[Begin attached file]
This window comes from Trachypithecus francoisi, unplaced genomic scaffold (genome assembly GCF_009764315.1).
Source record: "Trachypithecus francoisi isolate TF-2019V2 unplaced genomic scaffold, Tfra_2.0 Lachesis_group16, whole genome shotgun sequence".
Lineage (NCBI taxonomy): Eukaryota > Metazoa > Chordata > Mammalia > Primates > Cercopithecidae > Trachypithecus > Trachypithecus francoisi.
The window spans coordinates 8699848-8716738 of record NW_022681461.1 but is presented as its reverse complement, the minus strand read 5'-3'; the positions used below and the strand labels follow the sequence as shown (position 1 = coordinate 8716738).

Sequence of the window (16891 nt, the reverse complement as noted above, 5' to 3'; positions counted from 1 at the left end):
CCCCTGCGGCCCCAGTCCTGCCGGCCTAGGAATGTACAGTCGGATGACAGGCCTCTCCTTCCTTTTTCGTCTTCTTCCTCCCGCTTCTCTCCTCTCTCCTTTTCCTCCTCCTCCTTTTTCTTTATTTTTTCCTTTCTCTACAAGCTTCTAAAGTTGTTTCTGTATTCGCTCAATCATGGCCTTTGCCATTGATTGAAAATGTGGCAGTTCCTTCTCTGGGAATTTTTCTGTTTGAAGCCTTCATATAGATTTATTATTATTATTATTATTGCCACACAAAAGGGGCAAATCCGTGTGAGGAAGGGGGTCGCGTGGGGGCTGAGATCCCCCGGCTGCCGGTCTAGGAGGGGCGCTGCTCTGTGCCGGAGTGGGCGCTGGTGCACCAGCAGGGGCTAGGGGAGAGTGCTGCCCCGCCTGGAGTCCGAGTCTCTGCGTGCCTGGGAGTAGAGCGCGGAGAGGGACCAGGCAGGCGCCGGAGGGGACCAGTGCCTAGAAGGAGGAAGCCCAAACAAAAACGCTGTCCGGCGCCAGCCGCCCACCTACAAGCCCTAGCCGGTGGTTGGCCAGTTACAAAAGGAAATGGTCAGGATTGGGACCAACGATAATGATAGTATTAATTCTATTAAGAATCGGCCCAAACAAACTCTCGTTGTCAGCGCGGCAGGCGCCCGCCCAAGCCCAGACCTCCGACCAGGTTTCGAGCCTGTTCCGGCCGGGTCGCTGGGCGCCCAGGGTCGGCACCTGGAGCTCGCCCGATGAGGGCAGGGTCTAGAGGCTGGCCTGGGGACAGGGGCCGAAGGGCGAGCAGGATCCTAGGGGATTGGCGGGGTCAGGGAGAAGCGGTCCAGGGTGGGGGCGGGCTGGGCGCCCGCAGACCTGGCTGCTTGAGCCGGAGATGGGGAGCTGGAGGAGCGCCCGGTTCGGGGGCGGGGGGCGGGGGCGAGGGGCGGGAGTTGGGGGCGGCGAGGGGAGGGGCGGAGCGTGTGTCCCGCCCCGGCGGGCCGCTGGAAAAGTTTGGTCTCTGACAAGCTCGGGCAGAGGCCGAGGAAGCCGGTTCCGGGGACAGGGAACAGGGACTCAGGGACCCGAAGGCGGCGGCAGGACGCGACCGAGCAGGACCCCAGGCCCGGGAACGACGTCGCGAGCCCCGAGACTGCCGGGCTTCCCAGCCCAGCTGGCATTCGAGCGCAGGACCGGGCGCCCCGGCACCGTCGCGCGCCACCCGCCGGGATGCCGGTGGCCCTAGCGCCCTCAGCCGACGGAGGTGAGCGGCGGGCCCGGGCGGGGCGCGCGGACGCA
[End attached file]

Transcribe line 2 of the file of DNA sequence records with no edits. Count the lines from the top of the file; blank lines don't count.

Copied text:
Source record: "Trachypithecus francoisi isolate TF-2019V2 unplaced genomic scaffold, Tfra_2.0 Lachesis_group16, whole genome shotgun sequence".